The speaker for the recommendations spoke about the following issues – Safety is a big issue. Hard to navigate a wheelchair safely around & over roots & people often need to go onto the road. I have 600mmm access for the wheelchair. MC wants us to get reports that cost thousands of dollars if we want a tree removed that is causing property damage. It should be easier & cheaper for people to have trees removed. The new trees on my street did grow. Tall trees are not stable. The first priority is safety. We need to get the balance right.
Clr Tsardoulias: Moved the motion, but delete point 3. MC staff should look at porous & flexible pavement & stop using asphalt to repair footpaths next to trees. The main issues are serious trip hazards. There is a large incidence of liability over people tripping on our footpaths. Verge gardens are increased. Staff needs direction. If a tree is ready to collapse, staff should do something about this. We need to balance the issues with growing a canopy, maintaining trees & minimizing trip hazards. We need to trim trees & take action when there is an issue between the tree & footpath.
Clr Hanna: If I am going to fix trees in Silver Street then I want to talk to residents of that street. I want to consult with the people living in that street. Clr Tsardoulias: We should talk to all the residents around the tree & plant the right tree or 2 or 3 trees. We have a significant problem & need to do a lot – asap.
Clr Phillips: I’m quite horrified with the recommendations to take a chainsaw to the numbers of trees & that concrete has priority. It’s not with current community attitudes & our own guidelines. It looks at trees as liabilities, not as assets. Large, older trees, particularly Eucalypts will be the trees removed & they are giving a huge impact on the LGA. Pulling out the Eucalypts will change the Australian look to the LGA. We haven’t peer reviewed, sent the report to the Environment Committee or had community consultation, yet we are giving such a strong recommendation. The Street Tree Masterplan is a great idea, a more holistic view & it’s what MC & community needs about removing trees. To make major changes to our other tree policies should require community consultation. Moved amendments – MC refers report to the Environment Committee & this audit be peer reviewed. Maintenance should be included in the $170,000 budget. MC defers any non-urgent work until the Street Tree Masterplan has been adopted.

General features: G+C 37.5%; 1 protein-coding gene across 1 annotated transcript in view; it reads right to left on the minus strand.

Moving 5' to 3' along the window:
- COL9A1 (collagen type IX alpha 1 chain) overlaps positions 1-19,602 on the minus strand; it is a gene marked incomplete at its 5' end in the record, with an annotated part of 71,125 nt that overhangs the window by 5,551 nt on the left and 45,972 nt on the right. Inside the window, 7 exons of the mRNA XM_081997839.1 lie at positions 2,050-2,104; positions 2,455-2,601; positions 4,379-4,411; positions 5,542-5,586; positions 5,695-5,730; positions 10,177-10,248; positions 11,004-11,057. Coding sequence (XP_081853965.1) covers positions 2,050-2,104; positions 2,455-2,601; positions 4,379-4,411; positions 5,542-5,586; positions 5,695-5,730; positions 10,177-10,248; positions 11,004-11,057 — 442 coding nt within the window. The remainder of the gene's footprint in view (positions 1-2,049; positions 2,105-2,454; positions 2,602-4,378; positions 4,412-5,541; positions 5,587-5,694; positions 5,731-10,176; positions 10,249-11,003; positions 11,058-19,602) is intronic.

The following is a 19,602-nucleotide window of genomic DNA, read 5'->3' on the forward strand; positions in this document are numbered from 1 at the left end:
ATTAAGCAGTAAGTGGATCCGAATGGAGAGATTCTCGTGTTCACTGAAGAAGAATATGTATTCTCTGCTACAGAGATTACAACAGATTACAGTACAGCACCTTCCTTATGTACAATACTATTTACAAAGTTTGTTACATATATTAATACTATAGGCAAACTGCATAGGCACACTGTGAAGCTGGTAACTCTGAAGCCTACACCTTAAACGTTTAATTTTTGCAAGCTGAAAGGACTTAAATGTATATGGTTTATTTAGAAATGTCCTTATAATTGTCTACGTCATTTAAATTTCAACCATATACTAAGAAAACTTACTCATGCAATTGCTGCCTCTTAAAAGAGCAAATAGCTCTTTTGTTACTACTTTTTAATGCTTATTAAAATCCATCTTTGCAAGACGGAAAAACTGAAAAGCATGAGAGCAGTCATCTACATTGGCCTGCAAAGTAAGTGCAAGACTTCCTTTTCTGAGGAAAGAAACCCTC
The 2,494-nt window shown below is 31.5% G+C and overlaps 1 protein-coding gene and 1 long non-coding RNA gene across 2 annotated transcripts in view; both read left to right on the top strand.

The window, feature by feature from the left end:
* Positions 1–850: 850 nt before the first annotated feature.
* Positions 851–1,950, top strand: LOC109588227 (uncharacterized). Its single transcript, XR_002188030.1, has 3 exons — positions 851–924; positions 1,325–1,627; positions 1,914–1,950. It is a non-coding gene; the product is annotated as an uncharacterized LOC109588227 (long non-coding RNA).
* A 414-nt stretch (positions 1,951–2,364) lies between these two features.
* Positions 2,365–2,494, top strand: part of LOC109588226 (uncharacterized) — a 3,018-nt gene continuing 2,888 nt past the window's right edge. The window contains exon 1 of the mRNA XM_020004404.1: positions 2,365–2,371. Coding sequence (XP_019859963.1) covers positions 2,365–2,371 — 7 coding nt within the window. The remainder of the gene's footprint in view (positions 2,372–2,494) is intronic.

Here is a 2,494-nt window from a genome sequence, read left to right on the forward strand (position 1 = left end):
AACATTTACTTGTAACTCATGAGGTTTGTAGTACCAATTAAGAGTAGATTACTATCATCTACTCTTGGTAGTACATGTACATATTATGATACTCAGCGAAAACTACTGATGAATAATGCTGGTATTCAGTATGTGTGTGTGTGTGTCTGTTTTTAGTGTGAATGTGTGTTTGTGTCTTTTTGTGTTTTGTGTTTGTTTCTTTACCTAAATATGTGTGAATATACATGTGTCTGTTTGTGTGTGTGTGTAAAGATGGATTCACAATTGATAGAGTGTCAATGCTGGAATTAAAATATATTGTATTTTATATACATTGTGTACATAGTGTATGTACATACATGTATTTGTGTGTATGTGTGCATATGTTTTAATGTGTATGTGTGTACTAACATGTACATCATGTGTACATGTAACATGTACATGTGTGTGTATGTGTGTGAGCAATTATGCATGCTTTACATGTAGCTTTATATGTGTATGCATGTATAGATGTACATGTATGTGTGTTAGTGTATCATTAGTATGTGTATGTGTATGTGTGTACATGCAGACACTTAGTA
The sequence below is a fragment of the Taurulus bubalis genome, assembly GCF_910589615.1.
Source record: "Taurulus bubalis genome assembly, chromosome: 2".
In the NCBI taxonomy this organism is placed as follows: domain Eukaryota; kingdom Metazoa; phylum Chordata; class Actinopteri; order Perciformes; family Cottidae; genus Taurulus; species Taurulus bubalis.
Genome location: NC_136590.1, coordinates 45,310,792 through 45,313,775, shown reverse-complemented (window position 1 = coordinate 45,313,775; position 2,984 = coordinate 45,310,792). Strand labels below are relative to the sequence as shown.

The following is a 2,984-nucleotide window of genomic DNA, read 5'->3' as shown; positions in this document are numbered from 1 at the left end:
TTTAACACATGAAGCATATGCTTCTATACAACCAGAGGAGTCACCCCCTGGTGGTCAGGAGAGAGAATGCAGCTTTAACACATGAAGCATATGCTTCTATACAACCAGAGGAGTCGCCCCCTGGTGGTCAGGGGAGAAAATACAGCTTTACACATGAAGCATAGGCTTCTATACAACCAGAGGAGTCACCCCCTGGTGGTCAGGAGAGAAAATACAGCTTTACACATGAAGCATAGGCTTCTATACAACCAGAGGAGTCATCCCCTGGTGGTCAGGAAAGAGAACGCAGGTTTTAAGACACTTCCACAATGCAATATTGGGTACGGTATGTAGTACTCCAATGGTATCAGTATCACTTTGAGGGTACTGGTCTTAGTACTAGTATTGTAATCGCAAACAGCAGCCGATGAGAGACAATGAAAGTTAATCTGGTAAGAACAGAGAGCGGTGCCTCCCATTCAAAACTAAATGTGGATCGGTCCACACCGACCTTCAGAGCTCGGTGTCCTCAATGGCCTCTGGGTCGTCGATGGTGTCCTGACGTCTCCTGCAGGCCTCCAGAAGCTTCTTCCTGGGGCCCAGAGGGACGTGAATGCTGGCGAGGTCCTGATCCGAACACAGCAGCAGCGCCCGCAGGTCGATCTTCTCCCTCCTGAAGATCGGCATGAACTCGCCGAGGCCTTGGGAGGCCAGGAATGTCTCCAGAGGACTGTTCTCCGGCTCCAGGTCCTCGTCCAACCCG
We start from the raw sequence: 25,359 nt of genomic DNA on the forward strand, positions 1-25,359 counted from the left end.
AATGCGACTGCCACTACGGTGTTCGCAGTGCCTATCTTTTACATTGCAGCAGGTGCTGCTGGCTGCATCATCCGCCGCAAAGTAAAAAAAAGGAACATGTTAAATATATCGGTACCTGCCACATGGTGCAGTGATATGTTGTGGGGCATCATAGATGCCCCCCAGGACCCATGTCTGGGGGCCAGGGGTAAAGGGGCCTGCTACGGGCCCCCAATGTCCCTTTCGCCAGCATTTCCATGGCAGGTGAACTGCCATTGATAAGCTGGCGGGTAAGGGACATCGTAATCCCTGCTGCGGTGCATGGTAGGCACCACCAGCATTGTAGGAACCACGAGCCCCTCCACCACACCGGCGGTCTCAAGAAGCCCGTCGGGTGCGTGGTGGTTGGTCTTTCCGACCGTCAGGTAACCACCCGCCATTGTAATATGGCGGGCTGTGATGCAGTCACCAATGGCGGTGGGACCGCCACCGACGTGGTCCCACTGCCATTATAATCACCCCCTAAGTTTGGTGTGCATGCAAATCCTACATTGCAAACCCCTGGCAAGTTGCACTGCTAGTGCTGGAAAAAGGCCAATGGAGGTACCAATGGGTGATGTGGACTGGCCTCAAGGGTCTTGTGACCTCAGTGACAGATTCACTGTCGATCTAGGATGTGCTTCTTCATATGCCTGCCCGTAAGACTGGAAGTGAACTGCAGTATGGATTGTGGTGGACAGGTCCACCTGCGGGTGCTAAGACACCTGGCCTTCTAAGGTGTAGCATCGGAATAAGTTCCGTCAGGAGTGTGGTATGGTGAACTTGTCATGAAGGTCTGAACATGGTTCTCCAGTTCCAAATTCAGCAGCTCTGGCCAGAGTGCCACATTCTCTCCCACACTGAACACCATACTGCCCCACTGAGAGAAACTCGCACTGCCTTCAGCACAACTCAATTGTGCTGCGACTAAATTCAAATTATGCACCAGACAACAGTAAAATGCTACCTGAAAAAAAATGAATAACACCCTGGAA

Mayor Macri: We are talking about removing 98 trees at a cost of $170,000. The rest is renewal within 4-5 years & part of the Street Tree Masterplan. We are voting on 98 trees now. MC self-insures. Trees have been identified as a risk & MC must protect itself. MC spends $23 per tree per year. We have to remove trees. We want to gain canopy. 117 trees are dead. 18% are poor structure. 70% are mature. We have to take a balanced approach & we need to start from the beginning. We have never done it this way. We can’t take an alarmist approach. Once the concrete comes up, that’s the best time to see the roots & sometimes they need to be chopped off.
Clr Ellsmore: There were more than 250 submissions in a petition in under 24-hours. Serious questions have been raised by the community. 80% of trees in my street have cracked the pavement. It is important to remember than the community has gone through a long period of community consultation. Why has the report not been sent to the Environment Committee? Everyone wants a Street Tree Masterplan & have community engagement.
Clr Haylen: We need to take the safety of our residents, which is a genuine concern. Clr Tsardoulias’s amendment, when we are renewing an entire street, the Urban Forest Policy provides the guidelines whether that tree stays. Repair footpath every 2-years or every 10-years? Trees make our place a better place to live. I don’t support a further review. It’s an audit. Next step is a Street Tree Masterplan. Let’s find those vacant spots. Clr Hanna: If the Director was here he would tell you how many people fall on the footpath. We have a lot of older people. Safety comes first. Trees come last.